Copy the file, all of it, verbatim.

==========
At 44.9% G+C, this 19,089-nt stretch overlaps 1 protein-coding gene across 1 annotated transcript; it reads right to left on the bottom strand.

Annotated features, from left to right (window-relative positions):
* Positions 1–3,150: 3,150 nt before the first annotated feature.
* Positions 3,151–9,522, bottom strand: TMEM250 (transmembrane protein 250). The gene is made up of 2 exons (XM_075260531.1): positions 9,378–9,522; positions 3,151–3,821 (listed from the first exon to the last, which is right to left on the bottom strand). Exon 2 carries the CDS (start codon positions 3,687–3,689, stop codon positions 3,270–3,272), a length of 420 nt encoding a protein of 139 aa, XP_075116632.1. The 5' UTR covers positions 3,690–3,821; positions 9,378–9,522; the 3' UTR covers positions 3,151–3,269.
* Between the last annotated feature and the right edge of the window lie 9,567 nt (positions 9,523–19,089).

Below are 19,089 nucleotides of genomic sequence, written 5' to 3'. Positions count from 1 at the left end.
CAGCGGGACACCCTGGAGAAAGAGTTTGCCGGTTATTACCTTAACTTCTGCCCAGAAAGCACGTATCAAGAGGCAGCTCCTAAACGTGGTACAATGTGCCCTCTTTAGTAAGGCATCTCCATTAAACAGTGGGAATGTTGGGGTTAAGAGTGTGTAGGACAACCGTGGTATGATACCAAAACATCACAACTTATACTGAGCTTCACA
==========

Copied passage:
At 44.9% G+C, this 19,089-nt stretch overlaps 1 protein-coding gene across 1 annotated transcript; it reads right to left on the bottom strand.

Annotated features, from left to right (window-relative positions):
* Positions 1–3,150: 3,150 nt before the first annotated feature.
* Positions 3,151–9,522, bottom strand: TMEM250 (transmembrane protein 250). The gene is made up of 2 exons (XM_075260531.1): positions 9,378–9,522; positions 3,151–3,821 (listed from the first exon to the last, which is right to left on the bottom strand). Exon 2 carries the CDS (start codon positions 3,687–3,689, stop codon positions 3,270–3,272), a length of 420 nt encoding a protein of 139 aa, XP_075116632.1. The 5' UTR covers positions 3,690–3,821; positions 9,378–9,522; the 3' UTR covers positions 3,151–3,269.
* Between the last annotated feature and the right edge of the window lie 9,567 nt (positions 9,523–19,089).

Below are 19,089 nucleotides of genomic sequence, written 5' to 3'. Positions count from 1 at the left end.
CAGCGGGACACCCTGGAGAAAGAGTTTGCCGGTTATTACCTTAACTTCTGCCCAGAAAGCACGTATCAAGAGGCAGCTCCTAAACGTGGTACAATGTGCCCTCTTTAGTAAGGCATCTCCATTAAACAGTGGGAATGTTGGGGTTAAGAGTGTGTAGGACAACCGTGGTATGATACCAAAACATCACAACTTATACTGAGCTTCACA